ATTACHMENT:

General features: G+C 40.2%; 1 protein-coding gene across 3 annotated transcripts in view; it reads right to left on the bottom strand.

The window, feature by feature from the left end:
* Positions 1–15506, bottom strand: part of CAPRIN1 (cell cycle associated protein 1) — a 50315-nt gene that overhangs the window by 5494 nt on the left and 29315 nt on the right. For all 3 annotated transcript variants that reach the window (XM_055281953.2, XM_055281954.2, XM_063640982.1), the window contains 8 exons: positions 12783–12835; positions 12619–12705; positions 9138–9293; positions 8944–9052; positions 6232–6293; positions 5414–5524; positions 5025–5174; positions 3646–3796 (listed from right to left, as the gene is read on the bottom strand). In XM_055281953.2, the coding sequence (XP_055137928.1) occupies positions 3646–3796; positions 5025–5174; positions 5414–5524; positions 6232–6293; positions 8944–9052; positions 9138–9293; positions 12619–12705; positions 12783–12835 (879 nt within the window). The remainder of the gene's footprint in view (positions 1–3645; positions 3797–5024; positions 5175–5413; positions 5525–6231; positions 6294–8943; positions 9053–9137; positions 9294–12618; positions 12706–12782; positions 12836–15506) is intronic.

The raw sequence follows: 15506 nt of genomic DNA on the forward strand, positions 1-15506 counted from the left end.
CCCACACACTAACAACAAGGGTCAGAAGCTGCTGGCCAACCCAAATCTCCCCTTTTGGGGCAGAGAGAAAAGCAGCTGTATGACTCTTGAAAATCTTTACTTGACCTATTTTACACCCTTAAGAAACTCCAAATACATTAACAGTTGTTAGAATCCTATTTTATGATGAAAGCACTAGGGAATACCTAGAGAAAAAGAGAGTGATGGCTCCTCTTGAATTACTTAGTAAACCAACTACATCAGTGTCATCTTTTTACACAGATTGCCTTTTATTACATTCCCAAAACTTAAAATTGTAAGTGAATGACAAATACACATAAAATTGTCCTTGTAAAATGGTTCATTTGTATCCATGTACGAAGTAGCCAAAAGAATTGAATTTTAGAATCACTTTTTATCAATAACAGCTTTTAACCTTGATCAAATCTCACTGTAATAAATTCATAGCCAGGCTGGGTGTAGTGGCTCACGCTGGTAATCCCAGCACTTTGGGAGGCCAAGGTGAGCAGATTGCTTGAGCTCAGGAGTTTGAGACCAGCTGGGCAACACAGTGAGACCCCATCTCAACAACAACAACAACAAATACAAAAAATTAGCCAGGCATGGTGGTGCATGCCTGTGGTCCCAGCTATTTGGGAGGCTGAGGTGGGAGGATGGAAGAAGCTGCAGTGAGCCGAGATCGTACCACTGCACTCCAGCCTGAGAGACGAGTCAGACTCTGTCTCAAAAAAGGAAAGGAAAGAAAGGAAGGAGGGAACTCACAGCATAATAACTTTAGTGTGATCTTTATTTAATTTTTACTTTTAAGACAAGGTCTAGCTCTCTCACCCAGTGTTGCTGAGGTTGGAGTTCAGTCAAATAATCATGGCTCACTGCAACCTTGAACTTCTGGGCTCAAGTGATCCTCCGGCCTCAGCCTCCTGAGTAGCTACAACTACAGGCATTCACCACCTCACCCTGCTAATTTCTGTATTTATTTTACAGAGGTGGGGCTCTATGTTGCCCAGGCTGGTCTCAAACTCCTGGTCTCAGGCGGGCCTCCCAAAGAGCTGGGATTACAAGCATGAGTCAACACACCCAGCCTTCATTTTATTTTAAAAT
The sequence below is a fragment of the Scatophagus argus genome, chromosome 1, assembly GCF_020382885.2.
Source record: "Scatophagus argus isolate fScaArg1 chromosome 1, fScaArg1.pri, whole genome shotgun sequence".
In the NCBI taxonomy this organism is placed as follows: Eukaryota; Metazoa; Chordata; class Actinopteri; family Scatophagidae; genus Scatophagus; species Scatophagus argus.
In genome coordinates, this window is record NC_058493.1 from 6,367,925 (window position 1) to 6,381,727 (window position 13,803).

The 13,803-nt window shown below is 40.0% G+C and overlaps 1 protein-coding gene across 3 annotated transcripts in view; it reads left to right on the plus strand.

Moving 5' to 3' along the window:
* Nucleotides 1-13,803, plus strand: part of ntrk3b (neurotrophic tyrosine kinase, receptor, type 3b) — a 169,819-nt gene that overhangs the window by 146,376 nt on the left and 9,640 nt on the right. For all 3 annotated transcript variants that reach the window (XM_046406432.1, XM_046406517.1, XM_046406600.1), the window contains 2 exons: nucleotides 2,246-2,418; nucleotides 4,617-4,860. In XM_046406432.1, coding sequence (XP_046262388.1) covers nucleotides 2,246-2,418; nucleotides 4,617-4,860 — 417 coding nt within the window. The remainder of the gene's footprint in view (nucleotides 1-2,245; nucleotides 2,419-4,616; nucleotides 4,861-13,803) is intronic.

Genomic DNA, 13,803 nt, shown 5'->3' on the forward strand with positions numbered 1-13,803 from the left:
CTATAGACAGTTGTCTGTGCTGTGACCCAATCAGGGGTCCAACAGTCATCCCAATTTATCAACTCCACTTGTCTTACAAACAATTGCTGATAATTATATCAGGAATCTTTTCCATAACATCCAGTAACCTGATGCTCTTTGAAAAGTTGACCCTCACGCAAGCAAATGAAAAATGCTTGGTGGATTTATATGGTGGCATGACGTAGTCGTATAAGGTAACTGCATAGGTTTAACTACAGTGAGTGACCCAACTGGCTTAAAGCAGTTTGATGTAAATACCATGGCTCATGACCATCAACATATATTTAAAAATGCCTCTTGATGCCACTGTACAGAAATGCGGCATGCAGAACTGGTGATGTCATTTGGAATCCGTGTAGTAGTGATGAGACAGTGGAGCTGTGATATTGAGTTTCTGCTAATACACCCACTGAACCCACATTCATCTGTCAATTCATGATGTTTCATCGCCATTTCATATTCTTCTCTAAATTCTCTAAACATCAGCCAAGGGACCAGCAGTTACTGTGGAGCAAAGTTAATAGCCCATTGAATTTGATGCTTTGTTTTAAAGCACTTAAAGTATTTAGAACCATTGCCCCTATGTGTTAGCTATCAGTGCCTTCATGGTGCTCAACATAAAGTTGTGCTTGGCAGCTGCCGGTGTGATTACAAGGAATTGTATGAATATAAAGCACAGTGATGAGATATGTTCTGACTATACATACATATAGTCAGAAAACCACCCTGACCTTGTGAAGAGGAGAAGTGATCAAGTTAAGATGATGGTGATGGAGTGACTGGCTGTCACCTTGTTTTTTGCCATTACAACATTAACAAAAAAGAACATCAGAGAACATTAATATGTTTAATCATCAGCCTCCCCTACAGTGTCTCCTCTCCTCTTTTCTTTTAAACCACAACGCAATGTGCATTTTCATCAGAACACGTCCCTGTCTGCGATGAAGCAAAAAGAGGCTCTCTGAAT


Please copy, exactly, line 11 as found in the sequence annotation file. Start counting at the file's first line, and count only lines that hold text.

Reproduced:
Moving 5' to 3' along the window: